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"Once abolish God and the government becomes the God." -G.K. Chesterton

Thursday, March 29, 2012

Elizabeth Ames Jones's Failure to Stand Up for Texas

Elizabeth Ames Jones likes to brag about her success as Railroad Commissioner, but her record as an outspoken advocate fighting for Texas against the federal overreach of the Obama administration is overstated to say the least, a whisper few Texans have even noticed.
When the EPA threatened Texas jobs by suggesting strict carbon regulations, when the Obama administration issued a drilling moratorium in the Gulf, and even as the Keystone XL Pipeline (which some claim could boost the Texas economy by $2 billion) has been repeatedly rejected by President Obama, Commissioner Jones has either been the quietest spokesperson ever or just not that effective at championing state's rights.
While Governor Perry, Attorney General Greg Abbott, Senator John Cornyn, and Railroad Commissioner Michael Williams have repeatedly made appearances at tea party rallies and openly criticized the Obama administration’s unconstitutional overreach, galvanizing conservatives and strengthening the cause for a stronger Texas, EAJ has mostly been MIA.
In fact, a google search of Elizabeth Ames Jones and “drilling moratorium” only produces 755 results.  That’s a pretty poor showing for one of the highest oil and gas officials in the state on a key issue affecting thousands of Texas jobs. By comparison, searching Greg Abbott and “drilling moratorium” produces 11,000 results and searching John Cornyn produces twice that amount or around 28,000.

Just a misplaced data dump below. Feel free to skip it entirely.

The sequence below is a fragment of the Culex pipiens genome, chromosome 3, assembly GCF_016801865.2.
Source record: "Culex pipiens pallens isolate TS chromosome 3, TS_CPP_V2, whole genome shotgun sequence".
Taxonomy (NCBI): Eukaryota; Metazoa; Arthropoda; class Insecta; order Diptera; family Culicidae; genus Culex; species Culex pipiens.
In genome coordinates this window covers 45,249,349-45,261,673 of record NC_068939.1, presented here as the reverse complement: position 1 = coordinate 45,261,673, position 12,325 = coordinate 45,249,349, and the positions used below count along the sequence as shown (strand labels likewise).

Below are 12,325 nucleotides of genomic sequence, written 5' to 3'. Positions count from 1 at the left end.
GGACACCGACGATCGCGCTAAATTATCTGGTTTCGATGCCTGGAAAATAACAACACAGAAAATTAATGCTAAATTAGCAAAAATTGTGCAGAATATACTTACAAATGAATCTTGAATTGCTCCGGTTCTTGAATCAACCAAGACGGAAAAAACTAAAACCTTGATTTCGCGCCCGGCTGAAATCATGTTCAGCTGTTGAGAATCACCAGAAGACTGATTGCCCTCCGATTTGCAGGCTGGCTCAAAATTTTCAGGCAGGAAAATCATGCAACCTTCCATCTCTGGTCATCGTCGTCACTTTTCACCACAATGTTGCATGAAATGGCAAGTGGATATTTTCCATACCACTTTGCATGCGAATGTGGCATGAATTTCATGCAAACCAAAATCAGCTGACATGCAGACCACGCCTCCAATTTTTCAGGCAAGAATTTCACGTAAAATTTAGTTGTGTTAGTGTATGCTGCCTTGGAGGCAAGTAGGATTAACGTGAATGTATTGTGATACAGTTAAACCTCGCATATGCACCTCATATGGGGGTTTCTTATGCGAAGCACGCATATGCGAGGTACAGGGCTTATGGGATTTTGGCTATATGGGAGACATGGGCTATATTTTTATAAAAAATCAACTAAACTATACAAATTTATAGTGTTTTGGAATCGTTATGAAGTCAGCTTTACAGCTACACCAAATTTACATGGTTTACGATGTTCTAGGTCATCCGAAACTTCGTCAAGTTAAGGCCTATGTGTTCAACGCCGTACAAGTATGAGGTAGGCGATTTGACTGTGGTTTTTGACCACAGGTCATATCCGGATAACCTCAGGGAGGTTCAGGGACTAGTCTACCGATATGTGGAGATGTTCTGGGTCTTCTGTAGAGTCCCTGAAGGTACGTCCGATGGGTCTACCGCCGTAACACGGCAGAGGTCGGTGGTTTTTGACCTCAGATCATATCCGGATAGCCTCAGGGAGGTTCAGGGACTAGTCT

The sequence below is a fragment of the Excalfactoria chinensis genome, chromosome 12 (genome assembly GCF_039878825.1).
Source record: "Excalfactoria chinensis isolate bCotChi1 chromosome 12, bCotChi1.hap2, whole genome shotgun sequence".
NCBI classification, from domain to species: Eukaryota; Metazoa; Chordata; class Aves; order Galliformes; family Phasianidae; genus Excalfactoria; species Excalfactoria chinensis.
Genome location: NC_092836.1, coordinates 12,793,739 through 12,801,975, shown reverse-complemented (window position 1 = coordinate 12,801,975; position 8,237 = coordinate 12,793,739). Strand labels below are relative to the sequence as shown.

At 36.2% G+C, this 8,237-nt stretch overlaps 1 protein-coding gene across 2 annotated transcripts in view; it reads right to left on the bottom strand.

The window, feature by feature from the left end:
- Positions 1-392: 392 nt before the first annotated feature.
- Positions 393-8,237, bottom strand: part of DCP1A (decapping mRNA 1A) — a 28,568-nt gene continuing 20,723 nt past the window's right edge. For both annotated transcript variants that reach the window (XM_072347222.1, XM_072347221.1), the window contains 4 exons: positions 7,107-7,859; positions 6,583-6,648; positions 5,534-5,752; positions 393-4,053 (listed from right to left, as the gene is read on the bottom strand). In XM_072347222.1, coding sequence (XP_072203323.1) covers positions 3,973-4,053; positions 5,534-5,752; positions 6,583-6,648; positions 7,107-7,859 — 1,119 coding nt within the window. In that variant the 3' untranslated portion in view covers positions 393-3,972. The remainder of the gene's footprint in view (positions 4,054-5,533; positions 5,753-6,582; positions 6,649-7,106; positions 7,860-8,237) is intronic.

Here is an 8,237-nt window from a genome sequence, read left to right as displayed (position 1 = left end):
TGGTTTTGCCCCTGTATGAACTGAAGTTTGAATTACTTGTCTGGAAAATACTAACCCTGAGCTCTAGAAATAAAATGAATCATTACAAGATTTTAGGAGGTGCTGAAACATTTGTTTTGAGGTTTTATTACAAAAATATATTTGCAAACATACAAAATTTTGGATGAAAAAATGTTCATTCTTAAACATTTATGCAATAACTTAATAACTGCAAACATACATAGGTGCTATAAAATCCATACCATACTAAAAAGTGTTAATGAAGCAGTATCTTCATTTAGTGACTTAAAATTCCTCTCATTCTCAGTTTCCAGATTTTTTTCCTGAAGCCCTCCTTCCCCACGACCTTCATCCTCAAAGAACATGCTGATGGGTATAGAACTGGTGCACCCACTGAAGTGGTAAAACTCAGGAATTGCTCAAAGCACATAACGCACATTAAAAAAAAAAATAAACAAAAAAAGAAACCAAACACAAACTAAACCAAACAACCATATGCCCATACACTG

Google “Railroad Commissioner” with “EPA” and you will be just as hard-pressed to find many stories about EAJ standing firm against Big Government. The majority of results instead mention Railroad Commissioners Barry Smitherman and Michael Williams, both more effective and vocal proponents than former commissioner Jones, despite her 7 year tenure.
Perhaps Jones has been too busy running for office recently to pay attention to the duties she was actually elected by taxpayers to do. She spent the better part of 2011 running for U.S. Senate, which was one of the few campaigns last year to rival the Chevy Volt for most underwhelming launch. Failing to gain traction in a crowded field and seeking to save her political career, EAJ shifted races at the last minute to Texas Senate, all the while collecting a government paycheck while she ran.
On February 13, 2012, Elizabeth Ames Jones reluctantly resigned from the Texas Railroad Commission to run full time for office without pay after her opponent, incumbent Sen. Jeff Wentworth, pointed out that she was in violation of the Texas Constitution for claiming two permanent residences. She has refused Senator Wentworth’s request to return $30,000 in “unqualified salary”, which he asserts she still owes Texas taxpayers.

One wonders why former commissioner Jones wouldn't stay put in a job that demands strong advocacy against Washington power grabs if that's really her priority in running. As a state senator, she will have fewer opportunities to do the poor job she's done vocalizing support for the tenth amendment.
Whatever you think of Elizabeth Ames Jones, her claim to be a strong vocal advocate for state’s rights who has tirelessly stood up against the Obama regime just doesn’t pass the test. It is, I’m afraid, mostly a myth of her campaign’s own creation.

In the interest of disclosure, I volunteered for Dr. Donna Campbell's campaign when she was narrowly defeated by Rep. Lloyd Doggett for U.S. Congress in 2010, and I am happy to support her again for Texas Senator. I encourage you to take a look at the candidate’s records in this race and the special interests groups backing them before making up your own mind.

8 comments:

  1. Thanks for reminding everyone that Donna Campbell is running for SD 25. There is no question that Dr. Donna is a firm Conservative and a "Tea Party" Candidate. She's also tough, and outspoken. She won't back down in the Senate and owes no one but the voters of SD 25!
    Beverly Nuckols New Braunfels.

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